ATV Trail Cleanup, Maintenance, and Repair
Updated: Aug 15, 2020
Although I love my business, the most rewarding aspect of it is helping maintain and protect the National Forest area we operate in through the adopt a trail program. Born, raised, and still living in the Colorado mountains myself, I have a deep respect for nature, public lands, and the sustainable use of it. Pictures below are of me and my daughter, our home, and me and Bonnie with Jamie and Skye (Forest Service) after building some fence.
2016 work we did
This was our first year of work. It primarily consisted of cleaning. We must have hauled out nearly 200 bags of trash, scraped 3 boulders that had been spray painted, and pulled out a number of truck loads of target trash.
2017 work we did
In the spring of 2017, we really got after the bullet shells and water way clean up near the shooting areas. Our hope was to lead by example so some shooters would be more respectful and pick up after themselves. I can't say it worked 100%, but any percentage is good. We did a lot of trail marker replacements, sign repairs, blocked unauthorized trails, and as always, trash collection. We collected just under 100 bags of trash in 2017.
2018 work we did
We did a bunch of fence work in 2018 with the Forest Service. We blocked a a lot of historic unauthorized trails, decommissioned 50+ camp fire rings because there was a fire ban. We put out 2 that were left burning. One even started to take over a live tree. We also took on two difficult projects. First, we rescued a rolled Jeep on trail 202 that had gone around the gate in the winter time. Second, we tore apart a camp site that someone had started building out as a home away from home. Before and after pictures are below. As always, more camp site and shooting trash collection. We put out a Facebook post asking for help for a big clean up effort. We shut down the business for 2 days. Many great people showed up and we got a lot done. Some of those people have become regulars at the trail, helping to pick up bullet shells and trash when they can.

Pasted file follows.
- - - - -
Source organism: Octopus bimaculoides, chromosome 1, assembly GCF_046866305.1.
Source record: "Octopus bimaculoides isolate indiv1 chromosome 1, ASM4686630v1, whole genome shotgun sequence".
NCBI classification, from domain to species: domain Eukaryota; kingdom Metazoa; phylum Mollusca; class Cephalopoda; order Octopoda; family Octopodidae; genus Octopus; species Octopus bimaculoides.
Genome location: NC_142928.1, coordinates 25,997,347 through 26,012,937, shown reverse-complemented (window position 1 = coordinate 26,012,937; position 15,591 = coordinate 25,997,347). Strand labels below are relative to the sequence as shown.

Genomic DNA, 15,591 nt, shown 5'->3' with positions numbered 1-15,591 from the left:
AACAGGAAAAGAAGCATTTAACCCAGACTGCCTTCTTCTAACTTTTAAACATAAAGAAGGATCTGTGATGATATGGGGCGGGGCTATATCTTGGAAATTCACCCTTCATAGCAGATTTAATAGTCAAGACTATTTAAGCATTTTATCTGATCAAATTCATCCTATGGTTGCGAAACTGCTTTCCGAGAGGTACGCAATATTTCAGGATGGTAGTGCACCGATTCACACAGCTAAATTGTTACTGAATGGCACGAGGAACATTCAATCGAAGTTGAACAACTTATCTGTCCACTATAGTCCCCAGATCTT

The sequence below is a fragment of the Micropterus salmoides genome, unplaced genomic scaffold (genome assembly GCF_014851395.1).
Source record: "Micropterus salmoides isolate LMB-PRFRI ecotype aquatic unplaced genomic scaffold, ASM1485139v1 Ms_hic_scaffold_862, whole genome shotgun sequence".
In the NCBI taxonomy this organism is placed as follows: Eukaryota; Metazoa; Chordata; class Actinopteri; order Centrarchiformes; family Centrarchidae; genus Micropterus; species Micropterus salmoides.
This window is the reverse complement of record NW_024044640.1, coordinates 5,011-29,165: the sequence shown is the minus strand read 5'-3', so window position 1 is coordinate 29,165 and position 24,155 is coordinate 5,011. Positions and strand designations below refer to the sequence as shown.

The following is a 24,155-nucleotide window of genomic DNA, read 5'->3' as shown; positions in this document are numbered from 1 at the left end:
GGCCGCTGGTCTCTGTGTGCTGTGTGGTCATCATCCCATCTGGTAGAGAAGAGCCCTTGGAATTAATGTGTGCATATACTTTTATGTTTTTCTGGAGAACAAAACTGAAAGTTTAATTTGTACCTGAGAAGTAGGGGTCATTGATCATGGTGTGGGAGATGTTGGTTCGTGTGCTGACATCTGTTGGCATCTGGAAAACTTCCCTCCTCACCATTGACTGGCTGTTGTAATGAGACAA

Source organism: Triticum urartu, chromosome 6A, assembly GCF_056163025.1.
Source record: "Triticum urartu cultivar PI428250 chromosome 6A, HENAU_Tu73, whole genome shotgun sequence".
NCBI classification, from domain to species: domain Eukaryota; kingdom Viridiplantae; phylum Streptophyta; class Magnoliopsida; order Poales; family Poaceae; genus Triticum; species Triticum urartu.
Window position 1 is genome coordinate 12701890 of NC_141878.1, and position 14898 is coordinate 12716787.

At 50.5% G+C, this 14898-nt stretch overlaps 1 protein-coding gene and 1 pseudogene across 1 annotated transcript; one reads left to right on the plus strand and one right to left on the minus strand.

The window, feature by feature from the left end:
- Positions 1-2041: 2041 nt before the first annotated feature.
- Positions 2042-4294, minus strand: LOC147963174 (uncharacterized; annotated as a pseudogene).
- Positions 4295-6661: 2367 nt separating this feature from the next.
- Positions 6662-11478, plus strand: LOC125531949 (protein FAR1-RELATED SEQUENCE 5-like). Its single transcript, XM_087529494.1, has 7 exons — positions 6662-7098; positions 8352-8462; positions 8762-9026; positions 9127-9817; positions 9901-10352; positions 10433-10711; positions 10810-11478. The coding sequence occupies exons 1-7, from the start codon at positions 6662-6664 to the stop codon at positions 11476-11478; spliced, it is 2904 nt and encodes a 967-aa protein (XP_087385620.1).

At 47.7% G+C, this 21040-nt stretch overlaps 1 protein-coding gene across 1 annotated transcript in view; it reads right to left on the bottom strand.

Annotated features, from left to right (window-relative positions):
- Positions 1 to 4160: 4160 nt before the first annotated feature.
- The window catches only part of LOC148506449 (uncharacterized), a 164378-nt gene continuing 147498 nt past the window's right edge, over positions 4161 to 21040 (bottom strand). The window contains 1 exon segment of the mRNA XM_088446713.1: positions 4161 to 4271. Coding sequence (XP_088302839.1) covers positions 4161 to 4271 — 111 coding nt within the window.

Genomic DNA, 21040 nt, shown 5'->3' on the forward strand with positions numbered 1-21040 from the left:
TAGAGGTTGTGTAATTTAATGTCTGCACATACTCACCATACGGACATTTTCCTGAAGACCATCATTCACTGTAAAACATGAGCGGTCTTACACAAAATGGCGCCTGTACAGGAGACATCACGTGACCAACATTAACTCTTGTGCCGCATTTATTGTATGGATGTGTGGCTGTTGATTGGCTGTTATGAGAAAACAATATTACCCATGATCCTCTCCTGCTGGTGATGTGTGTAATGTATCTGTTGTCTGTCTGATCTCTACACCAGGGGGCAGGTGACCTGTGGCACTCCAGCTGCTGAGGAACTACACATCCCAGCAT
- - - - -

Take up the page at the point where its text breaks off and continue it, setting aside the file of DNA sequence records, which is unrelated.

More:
2019 work we did
More of the same for 2019, although I believe keeping the trail clean at all times has helped other users of the trail respect it more. Lot's of people this year helping out with clean up. We still hauled out 70+ bags of trash and I lost track of how many truck loads of shooting trash. Me and one of my guys hauled logs in from around the mountain so we could lay out a barrier around the 105/216 intersection meadow grassy area. You can see tracks in the pictures. Now, the grass is lush and thick. We did a fair bit of marker replacements, more fence repair, water way clean up, the T-33 plane crash sign rebuild and replacement, and we really stayed on top of unauthorized trail activity. My trail employee Chris Ashby smelled smoke one day while he was patrolling the trail. Once he made it to the end of 217D, he could see the smoke in the distance. Turns out a small forest fire started due to some campers off trail about 500 yards. He gathered up a couple helpers and together, they put the fire mostly out. They called 911. The Allenspark fire department got to work and the next day, the hot shot came in to finish the job. Thanks to Chris, you're a hero. Thanks also to the Allenspark fire department. They were there in a flash. We also aided an off duty Estes Park police officer who had an ATV accident. This is fairly common place. Many locals have accidents on the trail. We are always there to help with first aid and contact emergency services if needed.
2020 work so far
Mid winter we did quite a bit of trash collection on some side trails. Seen a lot of people dumping their household trash and yard waste recently. We also caught six 4x4 trucks off trail. So, we cut up a green tree that had blown over to block the trail they made. We even hauled the census worker around to some private properties on the mountain. Due to a fire ban, we spent a full day decommissioning camp fire rings. The next day was spent picking up trash. The 5 bags you see below came out of the water way pictured next to it. I ended up with 5 more bags of trash and a truck load of shooting trash, plus one bucket of shotgun shells. The battle never ends. This summer has proven to be very challenging. With everyone coming out of lock down, the trail system has been packed with people. This means more trash and damage. More pics to come as we get time to update this blog.